One of the more striking details from CEA President David Holt’s recent testimony before Congress was that – with the recent rise in crude oil prices – farmers are now paying about $1,000 to fill a single tractor with diesel fuel. Talk about pain at the pump. These days, no one needs a reminder of how much fuel costs have risen, but Holt offered a sobering overview of how widespread the pain has been felt, across virtually all industries, from manufacturing to farming. You can watch Holt’s full testimony before the House Committee on Natural Resources here.

Gasoline prices recently set a new record for the month of March, leading to prolonged debate about what – if anything – can be done. We think it’s important to address one prominent argument, which maintains that nothing can be done. A number of policymakers have argued that U.S. oil and gas production is insufficient to sway world crude oil prices, and a recent Associated Press analysis helped, well, fuel that line of reason, when it said there was no historical correlation between U.S. oil production and world fuel prices.

The analysis is flawed in a number of ways but its biggest error is its failure to recognize that today’s oil market looks a lot different than it has in years past. Technology has literally transformed the American oil industry – most notably with the large volumes of shale resources that are now accessible – and have the potential to fundamentally reshape the world oil market. A recent report by the Institute for Energy Research (citing data from the Energy Information Administration, the U.S. Geological Survey, and the Department of Energy), showed that the United States holds more than 1.4 trillion barrels of technically recoverable oil. That’s five times the amount of oil in Saudi Arabia, and it doesn’t even count our recoverable natural gas reserves – estimated in the same report to total about 27 quadrillion cubic feet.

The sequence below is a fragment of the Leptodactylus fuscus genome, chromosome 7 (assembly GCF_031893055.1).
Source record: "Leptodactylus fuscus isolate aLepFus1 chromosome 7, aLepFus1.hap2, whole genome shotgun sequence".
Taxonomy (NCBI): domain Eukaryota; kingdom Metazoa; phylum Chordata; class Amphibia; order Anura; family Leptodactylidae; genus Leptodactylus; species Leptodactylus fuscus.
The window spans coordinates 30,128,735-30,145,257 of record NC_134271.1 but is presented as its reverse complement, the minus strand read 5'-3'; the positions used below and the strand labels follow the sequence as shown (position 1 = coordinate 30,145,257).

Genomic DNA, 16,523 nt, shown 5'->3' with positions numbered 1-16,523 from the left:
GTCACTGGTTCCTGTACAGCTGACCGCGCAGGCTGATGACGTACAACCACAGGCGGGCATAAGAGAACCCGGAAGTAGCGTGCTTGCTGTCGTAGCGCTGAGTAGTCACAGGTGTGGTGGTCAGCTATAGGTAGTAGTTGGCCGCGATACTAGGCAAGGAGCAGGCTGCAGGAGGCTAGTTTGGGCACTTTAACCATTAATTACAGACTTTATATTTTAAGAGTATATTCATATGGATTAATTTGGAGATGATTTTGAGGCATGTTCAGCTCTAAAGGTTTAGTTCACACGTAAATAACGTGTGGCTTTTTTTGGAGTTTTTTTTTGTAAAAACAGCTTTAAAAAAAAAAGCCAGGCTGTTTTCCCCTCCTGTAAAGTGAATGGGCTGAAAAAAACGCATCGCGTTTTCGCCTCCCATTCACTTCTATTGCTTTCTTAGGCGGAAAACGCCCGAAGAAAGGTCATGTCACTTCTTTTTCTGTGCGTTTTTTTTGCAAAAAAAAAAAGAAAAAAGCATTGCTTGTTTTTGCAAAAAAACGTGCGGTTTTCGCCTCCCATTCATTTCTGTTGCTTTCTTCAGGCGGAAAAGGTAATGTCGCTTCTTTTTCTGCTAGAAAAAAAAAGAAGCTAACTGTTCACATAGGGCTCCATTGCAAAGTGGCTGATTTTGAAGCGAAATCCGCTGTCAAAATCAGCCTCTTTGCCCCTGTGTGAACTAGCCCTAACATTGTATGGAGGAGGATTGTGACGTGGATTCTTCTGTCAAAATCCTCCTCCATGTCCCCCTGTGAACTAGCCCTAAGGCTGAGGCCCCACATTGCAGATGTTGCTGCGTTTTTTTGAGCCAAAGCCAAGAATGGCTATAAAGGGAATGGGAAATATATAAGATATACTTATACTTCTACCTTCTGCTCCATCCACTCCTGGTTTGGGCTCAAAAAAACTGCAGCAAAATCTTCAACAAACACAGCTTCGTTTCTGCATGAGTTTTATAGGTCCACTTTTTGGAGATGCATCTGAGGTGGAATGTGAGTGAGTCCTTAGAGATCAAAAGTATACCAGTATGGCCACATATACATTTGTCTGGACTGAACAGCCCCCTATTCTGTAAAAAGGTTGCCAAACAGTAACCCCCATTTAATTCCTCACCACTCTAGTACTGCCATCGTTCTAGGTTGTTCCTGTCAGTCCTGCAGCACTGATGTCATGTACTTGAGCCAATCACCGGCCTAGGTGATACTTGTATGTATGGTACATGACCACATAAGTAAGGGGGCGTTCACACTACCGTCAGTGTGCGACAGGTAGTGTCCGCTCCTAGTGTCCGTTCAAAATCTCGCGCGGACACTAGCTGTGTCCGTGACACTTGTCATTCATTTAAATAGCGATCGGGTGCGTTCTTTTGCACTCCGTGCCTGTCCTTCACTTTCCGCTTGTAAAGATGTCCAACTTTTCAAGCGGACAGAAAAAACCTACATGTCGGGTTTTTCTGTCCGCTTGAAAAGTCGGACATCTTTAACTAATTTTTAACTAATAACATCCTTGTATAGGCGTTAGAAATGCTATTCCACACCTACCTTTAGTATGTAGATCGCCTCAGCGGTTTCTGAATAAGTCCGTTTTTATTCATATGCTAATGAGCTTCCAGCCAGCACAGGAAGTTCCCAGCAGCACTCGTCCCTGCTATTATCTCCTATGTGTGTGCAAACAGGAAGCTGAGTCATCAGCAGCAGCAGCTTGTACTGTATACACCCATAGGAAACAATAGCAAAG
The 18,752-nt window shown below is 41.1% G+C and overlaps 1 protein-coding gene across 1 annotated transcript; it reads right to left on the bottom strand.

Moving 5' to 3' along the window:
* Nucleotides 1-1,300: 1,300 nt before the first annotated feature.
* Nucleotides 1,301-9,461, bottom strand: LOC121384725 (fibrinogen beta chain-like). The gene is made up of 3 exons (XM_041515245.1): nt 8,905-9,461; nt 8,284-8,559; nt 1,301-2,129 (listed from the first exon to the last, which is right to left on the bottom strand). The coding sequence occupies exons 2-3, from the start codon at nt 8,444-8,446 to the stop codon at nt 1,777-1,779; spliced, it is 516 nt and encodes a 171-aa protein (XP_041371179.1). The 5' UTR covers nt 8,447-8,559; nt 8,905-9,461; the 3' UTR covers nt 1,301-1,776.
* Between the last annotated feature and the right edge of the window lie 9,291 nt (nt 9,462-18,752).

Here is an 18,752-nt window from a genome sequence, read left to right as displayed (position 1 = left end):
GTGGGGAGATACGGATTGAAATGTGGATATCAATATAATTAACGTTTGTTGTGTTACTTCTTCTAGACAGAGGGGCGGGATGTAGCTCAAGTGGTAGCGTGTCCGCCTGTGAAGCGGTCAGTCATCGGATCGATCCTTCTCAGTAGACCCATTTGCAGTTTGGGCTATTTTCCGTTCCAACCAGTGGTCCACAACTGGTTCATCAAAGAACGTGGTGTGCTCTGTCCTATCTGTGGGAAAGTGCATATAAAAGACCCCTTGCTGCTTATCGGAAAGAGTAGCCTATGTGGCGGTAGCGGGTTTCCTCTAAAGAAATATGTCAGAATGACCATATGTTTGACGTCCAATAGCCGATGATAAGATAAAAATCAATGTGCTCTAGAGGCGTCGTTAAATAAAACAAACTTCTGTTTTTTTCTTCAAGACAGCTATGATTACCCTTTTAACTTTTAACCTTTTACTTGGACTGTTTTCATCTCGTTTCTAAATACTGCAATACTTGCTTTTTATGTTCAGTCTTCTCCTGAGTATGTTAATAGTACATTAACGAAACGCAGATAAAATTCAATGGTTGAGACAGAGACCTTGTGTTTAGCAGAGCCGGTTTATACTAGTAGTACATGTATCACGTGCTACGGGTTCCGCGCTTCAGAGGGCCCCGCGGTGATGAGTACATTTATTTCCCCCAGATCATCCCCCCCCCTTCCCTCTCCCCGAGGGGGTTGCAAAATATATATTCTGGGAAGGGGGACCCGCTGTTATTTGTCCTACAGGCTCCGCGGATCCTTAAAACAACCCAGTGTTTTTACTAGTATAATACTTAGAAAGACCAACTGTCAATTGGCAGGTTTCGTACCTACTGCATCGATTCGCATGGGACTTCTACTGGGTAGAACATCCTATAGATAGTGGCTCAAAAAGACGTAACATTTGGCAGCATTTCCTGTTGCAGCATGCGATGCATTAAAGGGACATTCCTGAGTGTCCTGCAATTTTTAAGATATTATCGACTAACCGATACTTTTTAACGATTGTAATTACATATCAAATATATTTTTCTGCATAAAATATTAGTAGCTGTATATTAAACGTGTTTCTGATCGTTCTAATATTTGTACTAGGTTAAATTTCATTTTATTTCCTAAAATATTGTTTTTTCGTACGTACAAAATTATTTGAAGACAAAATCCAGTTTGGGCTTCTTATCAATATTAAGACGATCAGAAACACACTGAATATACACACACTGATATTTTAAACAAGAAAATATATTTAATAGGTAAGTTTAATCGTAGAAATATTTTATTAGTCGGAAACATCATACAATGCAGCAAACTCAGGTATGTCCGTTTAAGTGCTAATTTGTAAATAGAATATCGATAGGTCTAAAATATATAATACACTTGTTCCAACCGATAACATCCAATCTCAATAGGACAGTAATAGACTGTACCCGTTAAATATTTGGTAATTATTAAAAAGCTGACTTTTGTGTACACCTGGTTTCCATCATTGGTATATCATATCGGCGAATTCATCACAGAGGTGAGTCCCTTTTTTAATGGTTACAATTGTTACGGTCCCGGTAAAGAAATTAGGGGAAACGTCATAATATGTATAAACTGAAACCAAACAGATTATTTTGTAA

Other studies show that increased use of certain energy extraction technologies such as hydraulic fracturing could make it possible for North America to achieve energy self-sufficiency by 2030. And in such a scenario, you don’t need a study to understand that removing the U.S. – the world’s largest oil consumer — as a purchaser from the global market would significantly affect world crude oil prices, and prices at the pump.

As Holt noted in his recent testimony, a combination of practical steps including approval of the Keystone XL pipeline, increased energy development in Alaska, and expanded oil production in the Gulf, would yield an additional 2.3 million barrels of oil per day. Weigh that against the roughly nine million barrels of oil we import each day and it’s clear that we have sufficient oil and gas resources to have a meaningful impact on the world crude oil market.

The present is an exciting, and unprecedented time for the United States. Our nation is on the verge of re-ordering global energy markets. But to do so, we must recognize our potential and understand the breakthroughs of recent years that have significantly expanded that potential as well as support the policies that will be necessary to continue this revolution.